• Responses to Exit Tickets from 9/18.
  • Attendance.
  • Presentation about face-tracking in new media art.
  • Work session.

Exit Tickets from 9/18:

  • How can we learn more about how these templates are created? I'm not certain what you mean by "how they're created". The templates provided to you are demonstration code, intended to show, in the simplest possible way, how to use a given piece of technology, such as a face-tracker or body-tracker. Where do they come from? There's a food chain that often looks something like this: a CS researcher (such as Jason Saraghi, or Yaser Sheikh) releases a piece of technology (often programmed in Matlab, Python, or C++); an experienced media artist or collective (such as Kyle McDonald, or ml5.js) ports the technology to JavaScript, and releases a simple demo for an open-source programming toolkit, like p5.js or Processing; Dan Shiffman often explains this demo in a Coding Train video; I (may) also adapt the demo into a template that addresses the specific needs of our assignment, or highlights certain affordances.
  • Are we gonna do a lecture on shaders? We can. A shader assignment is not part of our syllabus, but later int he semester, we'll have time to do an in-class exercise with shaders. I think shaders are an exciting tool, but using them well often puts a much heavier emphasis on math than I've wanted to require in this course.
  • I might have some more questions on how to create silhouettes. See Kyle McDonald's OpenCV examples in p5.js, such as thresholding, background subtraction, frame differencing, contour detection.
  • How can I start making 3D things? What's stopping you?
  • how to check how many bends on the body? Not sure what you're asking. What's a "bend"? On what kind of body? Do you mean a body tracked with PoseNet/OpenPose, or do you mean the silhouette?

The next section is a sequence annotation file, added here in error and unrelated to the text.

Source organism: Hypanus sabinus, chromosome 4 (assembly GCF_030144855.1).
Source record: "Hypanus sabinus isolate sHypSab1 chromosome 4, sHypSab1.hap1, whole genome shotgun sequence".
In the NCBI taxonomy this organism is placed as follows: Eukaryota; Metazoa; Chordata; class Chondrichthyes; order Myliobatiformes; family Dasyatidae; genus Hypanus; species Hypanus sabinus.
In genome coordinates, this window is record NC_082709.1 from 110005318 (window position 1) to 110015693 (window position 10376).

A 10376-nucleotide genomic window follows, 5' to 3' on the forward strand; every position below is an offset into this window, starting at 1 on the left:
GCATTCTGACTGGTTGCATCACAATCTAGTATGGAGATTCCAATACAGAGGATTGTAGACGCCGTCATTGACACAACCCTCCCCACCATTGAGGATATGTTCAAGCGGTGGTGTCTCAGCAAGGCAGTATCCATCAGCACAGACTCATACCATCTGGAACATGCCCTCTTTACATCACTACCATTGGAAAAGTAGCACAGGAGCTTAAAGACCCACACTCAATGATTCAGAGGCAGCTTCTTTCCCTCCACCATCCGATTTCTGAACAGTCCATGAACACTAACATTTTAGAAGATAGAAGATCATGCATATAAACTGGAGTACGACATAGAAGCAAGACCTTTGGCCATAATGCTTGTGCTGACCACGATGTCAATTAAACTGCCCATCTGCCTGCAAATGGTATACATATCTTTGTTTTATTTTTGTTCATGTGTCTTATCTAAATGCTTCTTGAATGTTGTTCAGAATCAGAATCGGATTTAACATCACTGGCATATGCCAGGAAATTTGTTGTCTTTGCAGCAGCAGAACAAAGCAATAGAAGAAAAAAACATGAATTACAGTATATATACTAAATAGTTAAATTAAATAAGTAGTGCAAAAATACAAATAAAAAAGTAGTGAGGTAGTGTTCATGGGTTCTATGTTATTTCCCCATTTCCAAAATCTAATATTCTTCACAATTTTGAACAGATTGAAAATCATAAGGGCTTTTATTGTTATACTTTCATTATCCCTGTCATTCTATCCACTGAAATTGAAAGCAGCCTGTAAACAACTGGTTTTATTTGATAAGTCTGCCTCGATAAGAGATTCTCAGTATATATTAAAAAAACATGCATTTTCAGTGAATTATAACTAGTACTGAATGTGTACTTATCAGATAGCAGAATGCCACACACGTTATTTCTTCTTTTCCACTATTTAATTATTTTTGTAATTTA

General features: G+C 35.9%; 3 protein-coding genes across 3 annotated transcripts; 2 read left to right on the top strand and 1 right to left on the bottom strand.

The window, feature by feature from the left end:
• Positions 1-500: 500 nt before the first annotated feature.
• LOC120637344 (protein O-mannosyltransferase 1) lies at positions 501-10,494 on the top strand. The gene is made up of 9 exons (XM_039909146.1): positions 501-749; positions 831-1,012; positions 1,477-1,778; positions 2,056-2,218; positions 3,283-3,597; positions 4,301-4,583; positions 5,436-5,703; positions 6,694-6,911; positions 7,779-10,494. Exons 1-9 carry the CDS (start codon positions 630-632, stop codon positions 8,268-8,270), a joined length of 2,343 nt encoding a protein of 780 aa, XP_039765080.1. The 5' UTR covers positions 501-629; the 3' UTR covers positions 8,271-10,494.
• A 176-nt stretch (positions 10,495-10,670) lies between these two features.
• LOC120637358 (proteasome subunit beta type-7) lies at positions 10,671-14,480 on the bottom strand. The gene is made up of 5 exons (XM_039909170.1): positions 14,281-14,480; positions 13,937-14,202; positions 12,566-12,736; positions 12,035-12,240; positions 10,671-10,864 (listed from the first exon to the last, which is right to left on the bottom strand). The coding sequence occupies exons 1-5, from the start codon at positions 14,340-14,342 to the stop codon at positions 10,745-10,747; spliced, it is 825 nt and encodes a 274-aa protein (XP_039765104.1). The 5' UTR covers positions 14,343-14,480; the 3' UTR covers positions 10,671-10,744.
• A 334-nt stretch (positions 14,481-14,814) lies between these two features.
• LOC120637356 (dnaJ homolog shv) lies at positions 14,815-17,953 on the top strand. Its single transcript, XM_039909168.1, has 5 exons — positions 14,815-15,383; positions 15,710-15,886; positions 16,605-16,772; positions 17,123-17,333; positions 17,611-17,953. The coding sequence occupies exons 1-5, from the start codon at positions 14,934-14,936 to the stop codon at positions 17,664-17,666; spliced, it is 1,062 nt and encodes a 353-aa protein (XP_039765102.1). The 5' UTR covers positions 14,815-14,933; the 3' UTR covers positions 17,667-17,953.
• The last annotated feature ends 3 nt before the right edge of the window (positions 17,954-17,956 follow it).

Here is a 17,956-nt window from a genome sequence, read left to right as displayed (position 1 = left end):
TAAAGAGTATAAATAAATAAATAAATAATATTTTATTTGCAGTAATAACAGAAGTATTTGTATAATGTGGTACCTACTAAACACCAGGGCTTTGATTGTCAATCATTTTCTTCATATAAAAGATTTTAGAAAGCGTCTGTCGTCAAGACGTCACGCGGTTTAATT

• Is there a way to use the facial points generated from the face tracking to create a shape and fill that shape with some kind of text? Sure, see this project by former CMU BFA student, Caroline Record.
  • Is there a resource I can use to learn how to add buttons to my p5 sketch display? Yes; see the "DOM" section of the p5 Examples and reference -- such as this Button example.
  • Is there a way to load multiple files like sounds or images without slowing down the p5 editor? It's worth making sure your assets don't have a larger file size than necessary -- make sure they're well trimmed, resized and compressed. That said, consider loading them in a preload function, as discussed here and here, to make things seem less laggy.
  • Is it feasible to use 2 web cameras for this project? It might be easier to do this using Processing, which has easy access to multiple capture devices, as Joe Horowitz did last year. There's some low-level information on doing this in Chrome here, and you might be able to tinker with the arguments to createCapture() to create two capture objects. It looks like there's a deviceId parameter you may be able to pass into the Constraints object used during CreateCapture().
  • What is the difference between pulling "inspiration" and "ripping off" the works of artists (say, kytten janae, and nick cave) when making advertisements, TV shows, etc? Would the right way be to credit the artist being made for advertisements, etc? This is a much longer discussion about when something is original, and how to properly acknowledge artistic debt. No clean answers here.
  • Can these templates read the expression/movement of facial features? You can definitely detect subtle movements from face parts. If you need to detect expressions, consider using a classifier. It's not as difficult as it sounds, here's a (body) template.


Face project by Darca, 60-212 Spring 2016

"SkillCranium" game by Crawleb, 60212 Spring 2016

Face-controlled, sound-responsive 3D robot head avatar by Kadoin, 60-212 Fall 2016

The Space Between by Chromsan, 60-212 fall 2018

Examples from "Faces in Media Art"

The scope of these links is approximately bound to works that deal with recognition, detection, and tracking, but may extend into works that involve computationally remixed portraiture.

Video Projects

Interactive Artworks & Games 


Interventions & Studies

ImageNet Roulette by Kate Crawford and Trevor Paglen -- online through Friday, 9/27: